"It is important that this debate takes place prior to the next Council meeting in March, given indications from the Irish Presidency that they want to close on the draft EU Constitution at that stage. "ENDS

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Sinn Féin Dáil leader Caoimhghin Ó Caoláin today slammed Finance Minister Charlie McCreevy's recent introduction of decentralisation plans as being 'ham-fisted' when he addressed the debate on the Public Service Management Bill.

Deputy O‚Caolain said: „Since Minister McCreevy used his Budget speech to make the decentralisation announcement the proposed programme has been slowly unravelling. A previously agreed Teagasc decentralisation plan was postponed, we were told, because it had been superseded by the Government‚s new plans. The real reason became apparent when it was learned that Teagasc staff had reached a preliminary agreement with the Department of Finance and the Department of Agriculture for an average once-off payment of €6,000 for those who opted to relocate from Dublin.

"It seems to be the intention of Government to renege on this agreement and stop the Teagasc decentralisation lest the payment lead to knock-on claims from other decentralised civil servants. The unions are justifiably angry at this development and have pointed out that the agreement was self-financing from a restructuring plan. In addition, a survey in the Department of Enterprise, Trade and Employment showed that only 69 of 503 respondents were interested in taking up any of the 250 positions to be relocated to Carlow.

"All of this adds up to a right mess solely of the Government‚s own making. It has cast doubt over a decentralisation programme which should be beneficial to both civil servants and to their new host communities. Having promised this for years the government has now brought it forward in a ham-fisted way with an eye not to the best possible delivery but to the local elections in June." ENDS

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Sinn Féin Spokesperson on Transport Seán Crowe, speaking following the decision by SIPTU workers to call off industrial action planned for tomorrow morning has pointed out that the flexibility and willingness to negotiate shown by workers is in stark contrast to the intransigence shown by the Government.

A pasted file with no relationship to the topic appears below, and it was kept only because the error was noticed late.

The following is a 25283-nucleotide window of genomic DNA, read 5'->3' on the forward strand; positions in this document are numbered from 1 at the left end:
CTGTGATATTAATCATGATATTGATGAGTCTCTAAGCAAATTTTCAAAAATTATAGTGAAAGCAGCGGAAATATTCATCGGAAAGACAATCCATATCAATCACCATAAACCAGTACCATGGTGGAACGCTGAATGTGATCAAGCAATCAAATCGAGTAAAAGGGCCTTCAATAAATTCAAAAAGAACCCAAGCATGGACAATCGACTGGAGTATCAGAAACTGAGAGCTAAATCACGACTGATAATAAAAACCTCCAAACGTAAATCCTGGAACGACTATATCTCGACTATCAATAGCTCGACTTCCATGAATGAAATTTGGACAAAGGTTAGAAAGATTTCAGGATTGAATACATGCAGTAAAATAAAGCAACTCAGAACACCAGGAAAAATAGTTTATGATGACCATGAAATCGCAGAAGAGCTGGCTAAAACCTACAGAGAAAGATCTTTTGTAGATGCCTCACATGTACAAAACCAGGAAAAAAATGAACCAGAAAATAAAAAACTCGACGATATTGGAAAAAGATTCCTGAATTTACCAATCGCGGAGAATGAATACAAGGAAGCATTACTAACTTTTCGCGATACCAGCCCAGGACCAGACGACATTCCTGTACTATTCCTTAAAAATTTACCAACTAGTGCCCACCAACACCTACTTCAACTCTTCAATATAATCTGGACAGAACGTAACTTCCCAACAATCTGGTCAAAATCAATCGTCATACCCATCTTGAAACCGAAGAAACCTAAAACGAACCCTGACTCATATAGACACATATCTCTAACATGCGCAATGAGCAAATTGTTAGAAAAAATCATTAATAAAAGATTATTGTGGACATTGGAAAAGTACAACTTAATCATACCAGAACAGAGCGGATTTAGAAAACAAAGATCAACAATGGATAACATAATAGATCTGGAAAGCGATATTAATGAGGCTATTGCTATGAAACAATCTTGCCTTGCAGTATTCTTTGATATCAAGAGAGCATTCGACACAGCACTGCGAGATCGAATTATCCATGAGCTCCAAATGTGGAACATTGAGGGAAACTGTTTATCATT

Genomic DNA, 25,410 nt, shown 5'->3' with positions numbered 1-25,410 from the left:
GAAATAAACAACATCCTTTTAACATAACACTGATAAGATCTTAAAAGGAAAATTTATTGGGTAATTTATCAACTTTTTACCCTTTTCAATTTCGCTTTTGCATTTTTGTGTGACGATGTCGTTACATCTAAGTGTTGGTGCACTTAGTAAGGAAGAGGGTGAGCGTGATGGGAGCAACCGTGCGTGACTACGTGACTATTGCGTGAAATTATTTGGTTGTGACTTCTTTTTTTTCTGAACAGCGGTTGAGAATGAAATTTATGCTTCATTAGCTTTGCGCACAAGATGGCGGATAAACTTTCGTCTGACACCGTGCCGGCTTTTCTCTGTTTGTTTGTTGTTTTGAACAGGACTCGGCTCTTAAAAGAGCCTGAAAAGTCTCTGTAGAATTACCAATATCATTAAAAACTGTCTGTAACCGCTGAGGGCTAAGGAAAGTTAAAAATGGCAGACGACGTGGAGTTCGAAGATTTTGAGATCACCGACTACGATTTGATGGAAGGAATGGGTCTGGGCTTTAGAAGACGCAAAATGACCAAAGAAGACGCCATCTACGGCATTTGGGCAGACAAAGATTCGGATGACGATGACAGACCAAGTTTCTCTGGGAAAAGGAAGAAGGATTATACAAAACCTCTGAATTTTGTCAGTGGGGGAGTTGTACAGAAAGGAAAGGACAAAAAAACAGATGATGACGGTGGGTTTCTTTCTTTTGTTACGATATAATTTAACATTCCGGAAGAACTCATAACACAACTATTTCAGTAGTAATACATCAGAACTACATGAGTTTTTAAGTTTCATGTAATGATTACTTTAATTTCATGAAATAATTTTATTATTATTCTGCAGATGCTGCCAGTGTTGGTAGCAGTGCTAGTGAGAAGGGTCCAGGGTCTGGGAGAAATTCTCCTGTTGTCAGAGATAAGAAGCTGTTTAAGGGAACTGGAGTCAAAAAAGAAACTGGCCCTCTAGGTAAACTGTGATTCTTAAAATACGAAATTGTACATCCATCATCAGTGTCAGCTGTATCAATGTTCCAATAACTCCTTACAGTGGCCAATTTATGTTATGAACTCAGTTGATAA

The Dublin South-West TD said: "The workers have given a breathing space for resolution of the outstanding matters. In stark contrast to the intransigence and stonewalling of the Government, workers have shown themselves willing to put the needs of the travelling public first, willing to be flexible and willing to negotiate. But Minister Brennan should take note that the action has been deferred and not abandoned.

"The Transport Minister should take a leaf from SIPTU workers and act in the best public interest and abandon his incoherent and sketchy plans for the break-up of Aer Rianta. This Government is clearly set on pursuing a right-wing agenda in undermining successful publicly owned businesses in an act of breathtaking ideological vandalism. Foremost in the assault on the public sector is Minister Brennan and he should take the opportunity afforded by SIPTU to come to his senses before it is too late.

"I would like to pay tribute to SIPTU workers who have been the target of a vicious smear campaign by sections of the establishment aimed at undermining their legitimate case. They should remain aware that they may yet be forced into industrial action by a Government more concerned with confrontation than negotiation and they can remain assured of Sinn Féin's support." ENDS

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Sinn Féin South Down MLA Caitríona Ruane MLA has quested if the shredding of the register by the Electoral Office is professional incompetence or something worse?

Ms Ruane said:

"The Chief Electoral Officer for the north, Denis Stanley said at a recent meeting organised by the Electoral Commission to review last November's Assembly election, that the situation with regard to registration will get "progressively worse" and that the number of people registered annually will continue to fall.

"Sinn Féin said from the outset that the new legislation governing lead to people being denied the right to vote. This has been borne out by the fact that the electoral register issued in December 2002 shows that 130,000 people across the North who were on the June 2002 register were not on the December register. 64% of young people, 17-18 year olds who were on the census in 2001 failed to get on the register.Census figures released by the government agency, NISRA show that another 57,683 voters across the North and eligible to be included on the Register did not appear.

"The question needs to be asked - Is this professional incompetence or is it something much worse?

"The electoral office constantly argues that there is rolling registration — The rolling registering process is a joke. It is obvious to everyone that they are putting block after block to stop people registering.

· Forms are given to people, if there is the slightest little error it is sent back

· Electoral hearings are organised at inaccessible times

· Force people to go to venues far away and in areas where they feel unsafe.